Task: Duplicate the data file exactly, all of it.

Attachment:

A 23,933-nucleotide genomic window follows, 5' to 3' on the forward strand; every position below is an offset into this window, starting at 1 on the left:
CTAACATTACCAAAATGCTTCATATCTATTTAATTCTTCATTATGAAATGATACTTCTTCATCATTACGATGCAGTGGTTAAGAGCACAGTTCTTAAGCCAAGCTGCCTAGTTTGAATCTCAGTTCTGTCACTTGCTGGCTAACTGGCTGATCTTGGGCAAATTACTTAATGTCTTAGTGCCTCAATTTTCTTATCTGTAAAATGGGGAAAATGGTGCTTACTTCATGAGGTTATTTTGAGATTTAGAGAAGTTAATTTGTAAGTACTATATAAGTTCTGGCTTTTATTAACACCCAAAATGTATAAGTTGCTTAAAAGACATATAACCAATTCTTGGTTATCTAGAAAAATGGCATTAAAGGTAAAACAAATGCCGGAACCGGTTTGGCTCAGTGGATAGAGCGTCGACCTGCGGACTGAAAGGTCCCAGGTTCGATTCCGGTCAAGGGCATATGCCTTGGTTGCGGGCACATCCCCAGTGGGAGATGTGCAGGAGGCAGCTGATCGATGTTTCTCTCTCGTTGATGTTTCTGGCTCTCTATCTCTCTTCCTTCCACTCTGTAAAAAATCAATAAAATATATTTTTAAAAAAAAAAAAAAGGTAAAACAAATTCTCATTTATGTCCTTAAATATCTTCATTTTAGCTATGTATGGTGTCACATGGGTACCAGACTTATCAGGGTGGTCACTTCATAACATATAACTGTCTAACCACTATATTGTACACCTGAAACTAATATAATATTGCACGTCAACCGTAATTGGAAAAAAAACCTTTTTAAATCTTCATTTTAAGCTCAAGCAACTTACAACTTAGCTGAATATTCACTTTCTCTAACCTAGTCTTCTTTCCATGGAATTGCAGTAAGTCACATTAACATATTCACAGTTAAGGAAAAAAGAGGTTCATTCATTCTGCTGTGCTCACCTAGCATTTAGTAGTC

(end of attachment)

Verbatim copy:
A 23,933-nucleotide genomic window follows, 5' to 3' on the forward strand; every position below is an offset into this window, starting at 1 on the left:
CTAACATTACCAAAATGCTTCATATCTATTTAATTCTTCATTATGAAATGATACTTCTTCATCATTACGATGCAGTGGTTAAGAGCACAGTTCTTAAGCCAAGCTGCCTAGTTTGAATCTCAGTTCTGTCACTTGCTGGCTAACTGGCTGATCTTGGGCAAATTACTTAATGTCTTAGTGCCTCAATTTTCTTATCTGTAAAATGGGGAAAATGGTGCTTACTTCATGAGGTTATTTTGAGATTTAGAGAAGTTAATTTGTAAGTACTATATAAGTTCTGGCTTTTATTAACACCCAAAATGTATAAGTTGCTTAAAAGACATATAACCAATTCTTGGTTATCTAGAAAAATGGCATTAAAGGTAAAACAAATGCCGGAACCGGTTTGGCTCAGTGGATAGAGCGTCGACCTGCGGACTGAAAGGTCCCAGGTTCGATTCCGGTCAAGGGCATATGCCTTGGTTGCGGGCACATCCCCAGTGGGAGATGTGCAGGAGGCAGCTGATCGATGTTTCTCTCTCGTTGATGTTTCTGGCTCTCTATCTCTCTTCCTTCCACTCTGTAAAAAATCAATAAAATATATTTTTAAAAAAAAAAAAAAGGTAAAACAAATTCTCATTTATGTCCTTAAATATCTTCATTTTAGCTATGTATGGTGTCACATGGGTACCAGACTTATCAGGGTGGTCACTTCATAACATATAACTGTCTAACCACTATATTGTACACCTGAAACTAATATAATATTGCACGTCAACCGTAATTGGAAAAAAAACCTTTTTAAATCTTCATTTTAAGCTCAAGCAACTTACAACTTAGCTGAATATTCACTTTCTCTAACCTAGTCTTCTTTCCATGGAATTGCAGTAAGTCACATTAACATATTCACAGTTAAGGAAAAAAGAGGTTCATTCATTCTGCTGTGCTCACCTAGCATTTAGTAGTC